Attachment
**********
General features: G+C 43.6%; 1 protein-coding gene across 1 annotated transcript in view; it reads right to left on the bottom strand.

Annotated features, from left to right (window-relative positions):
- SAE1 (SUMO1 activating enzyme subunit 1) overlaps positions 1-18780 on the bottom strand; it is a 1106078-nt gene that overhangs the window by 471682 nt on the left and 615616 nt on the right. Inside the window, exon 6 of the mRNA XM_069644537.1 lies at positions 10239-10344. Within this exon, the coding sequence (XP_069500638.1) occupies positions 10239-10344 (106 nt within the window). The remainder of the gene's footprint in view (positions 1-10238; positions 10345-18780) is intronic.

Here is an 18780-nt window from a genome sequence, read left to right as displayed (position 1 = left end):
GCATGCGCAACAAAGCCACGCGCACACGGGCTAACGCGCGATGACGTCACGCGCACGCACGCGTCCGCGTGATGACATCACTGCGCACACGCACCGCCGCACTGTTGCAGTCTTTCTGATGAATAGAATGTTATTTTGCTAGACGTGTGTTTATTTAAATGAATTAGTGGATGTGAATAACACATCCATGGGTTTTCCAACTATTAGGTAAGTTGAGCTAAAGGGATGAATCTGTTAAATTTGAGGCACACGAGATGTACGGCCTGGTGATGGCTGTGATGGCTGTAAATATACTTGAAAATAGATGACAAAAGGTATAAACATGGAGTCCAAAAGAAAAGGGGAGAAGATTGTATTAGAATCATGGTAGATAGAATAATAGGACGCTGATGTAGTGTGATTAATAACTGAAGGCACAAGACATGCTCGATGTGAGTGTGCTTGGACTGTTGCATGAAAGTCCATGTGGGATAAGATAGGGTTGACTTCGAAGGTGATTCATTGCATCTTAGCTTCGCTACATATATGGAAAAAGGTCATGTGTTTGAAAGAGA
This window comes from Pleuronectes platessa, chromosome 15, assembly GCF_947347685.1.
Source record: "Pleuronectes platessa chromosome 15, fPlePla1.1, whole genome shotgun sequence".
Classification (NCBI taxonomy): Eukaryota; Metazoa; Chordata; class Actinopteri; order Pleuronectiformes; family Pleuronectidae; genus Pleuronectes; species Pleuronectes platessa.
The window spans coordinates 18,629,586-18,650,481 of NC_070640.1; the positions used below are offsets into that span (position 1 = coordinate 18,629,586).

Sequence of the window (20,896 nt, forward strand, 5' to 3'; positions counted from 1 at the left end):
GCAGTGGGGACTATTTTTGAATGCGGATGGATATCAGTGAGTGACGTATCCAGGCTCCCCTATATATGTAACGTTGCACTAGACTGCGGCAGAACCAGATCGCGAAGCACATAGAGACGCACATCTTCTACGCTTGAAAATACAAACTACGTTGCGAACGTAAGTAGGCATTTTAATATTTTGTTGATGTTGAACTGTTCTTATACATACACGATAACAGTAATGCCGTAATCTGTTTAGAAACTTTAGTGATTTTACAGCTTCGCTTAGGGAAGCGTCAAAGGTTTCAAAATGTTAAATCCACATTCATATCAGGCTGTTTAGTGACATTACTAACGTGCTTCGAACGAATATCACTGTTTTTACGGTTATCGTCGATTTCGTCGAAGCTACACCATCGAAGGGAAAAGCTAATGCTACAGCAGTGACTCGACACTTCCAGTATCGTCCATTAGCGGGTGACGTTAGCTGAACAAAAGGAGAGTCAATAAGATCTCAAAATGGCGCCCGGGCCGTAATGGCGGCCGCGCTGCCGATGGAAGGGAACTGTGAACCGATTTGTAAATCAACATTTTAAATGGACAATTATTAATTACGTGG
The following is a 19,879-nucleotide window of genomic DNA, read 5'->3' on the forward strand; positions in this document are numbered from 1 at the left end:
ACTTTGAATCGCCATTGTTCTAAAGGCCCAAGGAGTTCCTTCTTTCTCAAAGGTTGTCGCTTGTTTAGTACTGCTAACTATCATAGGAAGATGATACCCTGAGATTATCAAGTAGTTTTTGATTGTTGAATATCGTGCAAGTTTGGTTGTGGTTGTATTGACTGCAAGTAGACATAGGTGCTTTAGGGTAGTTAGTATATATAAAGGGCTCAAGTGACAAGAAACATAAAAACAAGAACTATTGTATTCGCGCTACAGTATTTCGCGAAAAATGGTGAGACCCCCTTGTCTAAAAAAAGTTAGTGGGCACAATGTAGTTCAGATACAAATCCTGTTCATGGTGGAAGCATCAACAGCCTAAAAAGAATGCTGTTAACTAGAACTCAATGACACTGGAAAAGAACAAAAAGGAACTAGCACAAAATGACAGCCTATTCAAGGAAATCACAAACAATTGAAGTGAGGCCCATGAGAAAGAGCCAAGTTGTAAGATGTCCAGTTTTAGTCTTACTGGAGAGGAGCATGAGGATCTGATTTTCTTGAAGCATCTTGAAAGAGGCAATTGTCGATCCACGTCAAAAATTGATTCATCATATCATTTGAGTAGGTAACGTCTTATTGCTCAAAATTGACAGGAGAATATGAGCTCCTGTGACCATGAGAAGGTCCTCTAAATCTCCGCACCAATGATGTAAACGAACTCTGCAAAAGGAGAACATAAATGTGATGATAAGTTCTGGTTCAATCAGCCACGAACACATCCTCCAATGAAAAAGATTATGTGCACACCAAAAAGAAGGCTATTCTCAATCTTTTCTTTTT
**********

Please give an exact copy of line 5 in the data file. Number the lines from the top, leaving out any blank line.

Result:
GCATGCGCAACAAAGCCACGCGCACACGGGCTAACGCGCGATGACGTCACGCGCACGCACGCGTCCGCGTGATGACATCACTGCGCACACGCACCGCCGCACTGTTGCAGTCTTTCTGATGAATAGAATGTTATTTTGCTAGACGTGTGTTTATTTAAATGAATTAGTGGATGTGAATAACACATCCATGGGTTTTCCAACTATTAGGTAAGTTGAGCTAAAGGGATGAATCTGTTAAATTTGAGGCACACGAGATGTACGGCCTGGTGATGGCTGTGATGGCTGTAAATATACTTGAAAATAGATGACAAAAGGTATAAACATGGAGTCCAAAAGAAAAGGGGAGAAGATTGTATTAGAATCATGGTAGATAGAATAATAGGACGCTGATGTAGTGTGATTAATAACTGAAGGCACAAGACATGCTCGATGTGAGTGTGCTTGGACTGTTGCATGAAAGTCCATGTGGGATAAGATAGGGTTGACTTCGAAGGTGATTCATTGCATCTTAGCTTCGCTACATATATGGAAAAAGGTCATGTGTTTGAAAGAGA